Justia California Court of Appeals Opinion Summaries

Articles Posted in Consumer Law
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In a putative class action, plaintiffs Joe Maldonado, Alfredo Mendez, J. Peter Tuma, Jonabette Michelle Tuma, and Roberto Mateos Salmeron (collectively referred to as “the Customers”), claimed Fast Auto Loans, Inc., (Lender) charged unconscionable interest rates on loans in violation of California Financial Code sections 22302 and 22303. Lender filed a motion to compel arbitration and stay the action pursuant to an arbitration clause contained within the Customers’ loan agreements. The court denied the motion on the grounds the provision was invalid and unenforceable because it required consumers to waive their right to pursue public injunctive relief, a rule described in McGill v. Citibank, N.A., 2 Cal.5th 945 (2017). On appeal, Lender argued the “McGill Rule” did not apply, but even if it did, other claims were subject to arbitration. Alternatively, Lender contended the McGill Rule was preempted by the Federal Arbitration Act . Finding Lender’s contentions on appeal lacked merit, the Court of Appeal affirmed the trial court’s order. View "Maldonado v. Fast Auto Loans" on Justia Law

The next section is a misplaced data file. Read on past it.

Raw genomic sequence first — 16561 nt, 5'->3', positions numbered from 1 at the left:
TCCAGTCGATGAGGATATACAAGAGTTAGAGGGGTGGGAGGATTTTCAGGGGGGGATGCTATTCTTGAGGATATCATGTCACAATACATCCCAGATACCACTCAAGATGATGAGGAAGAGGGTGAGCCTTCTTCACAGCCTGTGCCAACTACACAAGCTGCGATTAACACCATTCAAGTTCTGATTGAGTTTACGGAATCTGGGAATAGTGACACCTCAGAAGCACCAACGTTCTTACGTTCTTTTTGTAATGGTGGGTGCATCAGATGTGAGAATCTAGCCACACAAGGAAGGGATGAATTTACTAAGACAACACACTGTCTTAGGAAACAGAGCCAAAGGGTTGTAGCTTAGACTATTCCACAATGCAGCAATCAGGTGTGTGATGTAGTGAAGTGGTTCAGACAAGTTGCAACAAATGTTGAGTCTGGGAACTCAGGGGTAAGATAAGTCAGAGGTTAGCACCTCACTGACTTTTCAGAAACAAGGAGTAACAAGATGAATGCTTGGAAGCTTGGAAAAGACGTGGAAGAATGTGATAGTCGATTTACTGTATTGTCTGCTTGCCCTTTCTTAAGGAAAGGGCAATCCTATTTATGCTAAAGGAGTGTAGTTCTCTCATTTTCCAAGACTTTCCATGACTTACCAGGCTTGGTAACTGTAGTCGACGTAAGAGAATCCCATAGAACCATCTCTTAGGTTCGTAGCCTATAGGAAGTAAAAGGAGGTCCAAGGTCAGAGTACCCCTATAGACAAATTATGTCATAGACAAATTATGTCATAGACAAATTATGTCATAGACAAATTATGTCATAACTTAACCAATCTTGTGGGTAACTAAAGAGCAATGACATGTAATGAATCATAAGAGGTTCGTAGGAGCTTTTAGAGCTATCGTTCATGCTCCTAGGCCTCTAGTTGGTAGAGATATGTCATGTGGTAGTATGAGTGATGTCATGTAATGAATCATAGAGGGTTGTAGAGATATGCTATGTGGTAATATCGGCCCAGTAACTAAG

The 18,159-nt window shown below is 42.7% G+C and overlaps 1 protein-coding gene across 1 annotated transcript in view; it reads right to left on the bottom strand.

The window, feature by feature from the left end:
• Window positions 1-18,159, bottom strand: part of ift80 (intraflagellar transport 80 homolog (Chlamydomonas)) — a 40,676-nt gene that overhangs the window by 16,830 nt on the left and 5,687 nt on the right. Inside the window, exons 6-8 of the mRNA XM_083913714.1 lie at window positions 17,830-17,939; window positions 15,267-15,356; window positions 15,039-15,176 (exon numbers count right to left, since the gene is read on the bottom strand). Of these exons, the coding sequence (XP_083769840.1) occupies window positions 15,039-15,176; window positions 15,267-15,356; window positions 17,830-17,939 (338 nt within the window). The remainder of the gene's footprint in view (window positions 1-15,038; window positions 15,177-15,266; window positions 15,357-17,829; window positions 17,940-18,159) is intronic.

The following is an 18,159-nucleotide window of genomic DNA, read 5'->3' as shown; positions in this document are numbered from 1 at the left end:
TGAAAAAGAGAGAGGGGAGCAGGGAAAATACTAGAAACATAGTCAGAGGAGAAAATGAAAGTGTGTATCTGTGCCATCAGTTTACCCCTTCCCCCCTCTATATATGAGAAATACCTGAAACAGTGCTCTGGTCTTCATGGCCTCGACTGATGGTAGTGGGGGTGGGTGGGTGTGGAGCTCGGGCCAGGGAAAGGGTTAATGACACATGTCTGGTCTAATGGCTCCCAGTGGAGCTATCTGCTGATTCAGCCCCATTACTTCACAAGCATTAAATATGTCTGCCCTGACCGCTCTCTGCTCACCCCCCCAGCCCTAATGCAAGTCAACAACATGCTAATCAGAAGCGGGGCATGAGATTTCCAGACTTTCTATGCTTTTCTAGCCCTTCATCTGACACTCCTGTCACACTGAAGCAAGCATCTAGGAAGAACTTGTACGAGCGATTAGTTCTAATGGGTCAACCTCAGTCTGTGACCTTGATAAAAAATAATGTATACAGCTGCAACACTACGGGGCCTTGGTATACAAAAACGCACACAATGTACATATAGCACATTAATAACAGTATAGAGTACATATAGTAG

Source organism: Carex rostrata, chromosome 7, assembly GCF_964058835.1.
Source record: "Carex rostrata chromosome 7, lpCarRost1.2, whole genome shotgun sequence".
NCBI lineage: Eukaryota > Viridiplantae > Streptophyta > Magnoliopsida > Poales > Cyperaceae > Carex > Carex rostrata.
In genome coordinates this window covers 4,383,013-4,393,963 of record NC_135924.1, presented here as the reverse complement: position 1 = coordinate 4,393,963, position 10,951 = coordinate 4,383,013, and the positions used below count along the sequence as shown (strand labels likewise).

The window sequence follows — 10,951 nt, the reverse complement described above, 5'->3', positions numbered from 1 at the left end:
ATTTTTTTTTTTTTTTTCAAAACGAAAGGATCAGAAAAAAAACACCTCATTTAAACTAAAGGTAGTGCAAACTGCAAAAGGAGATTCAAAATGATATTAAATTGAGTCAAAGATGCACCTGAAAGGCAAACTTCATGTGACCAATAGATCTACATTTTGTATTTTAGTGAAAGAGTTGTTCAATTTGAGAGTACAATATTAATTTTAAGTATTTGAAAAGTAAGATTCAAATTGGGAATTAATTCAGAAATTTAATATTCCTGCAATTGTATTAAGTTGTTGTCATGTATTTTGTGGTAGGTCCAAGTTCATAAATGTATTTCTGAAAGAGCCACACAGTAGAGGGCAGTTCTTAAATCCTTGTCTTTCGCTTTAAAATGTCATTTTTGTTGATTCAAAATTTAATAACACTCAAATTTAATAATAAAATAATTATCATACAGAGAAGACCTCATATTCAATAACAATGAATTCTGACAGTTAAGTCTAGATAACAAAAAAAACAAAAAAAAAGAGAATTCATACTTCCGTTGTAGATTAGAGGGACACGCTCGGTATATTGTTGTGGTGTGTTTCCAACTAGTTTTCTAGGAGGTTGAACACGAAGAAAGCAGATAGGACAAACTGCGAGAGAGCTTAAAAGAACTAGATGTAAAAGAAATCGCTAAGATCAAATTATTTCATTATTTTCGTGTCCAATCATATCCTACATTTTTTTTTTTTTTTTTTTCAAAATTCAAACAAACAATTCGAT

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The plaintiffs are a non-profit organization “dedicated to improving the care, quality of life, and choices for California’s long-term care customers,” residents and former residents of facilities managed by CVSC, and the estates of formers residents at the defendant's facility. The defendant is licensed by the California Department of Public Health (CDPH) to operate or manage a skilled nursing facility (SNF). The defendant had an agreement with CVSC, a corporation engaged in the nursing home business as a management company, to operate the SNF. This Management Services Agreement is allegedly representative of similar agreements executed by CVSC to operate other California SNFs. The plaintiffs asserted that state law requires that an SNF be operated and managed by the entity that holds the license to operate the SNF, not by a management company.The trial court held that approval of unlicensed management companies to operate licensed SNFs does not violate state or federal law. The court of appeal affirmed, rejecting an argument that the management agreements are illegal because the licensee (not an unlicensed management company) must operate and manage the SNF. The operation of a SNF by an unlicensed management company does not diminish the continuing responsibility of a licensee to its SNF. View "California Advocates for Nursing Home Reform v. Aragon" on Justia Law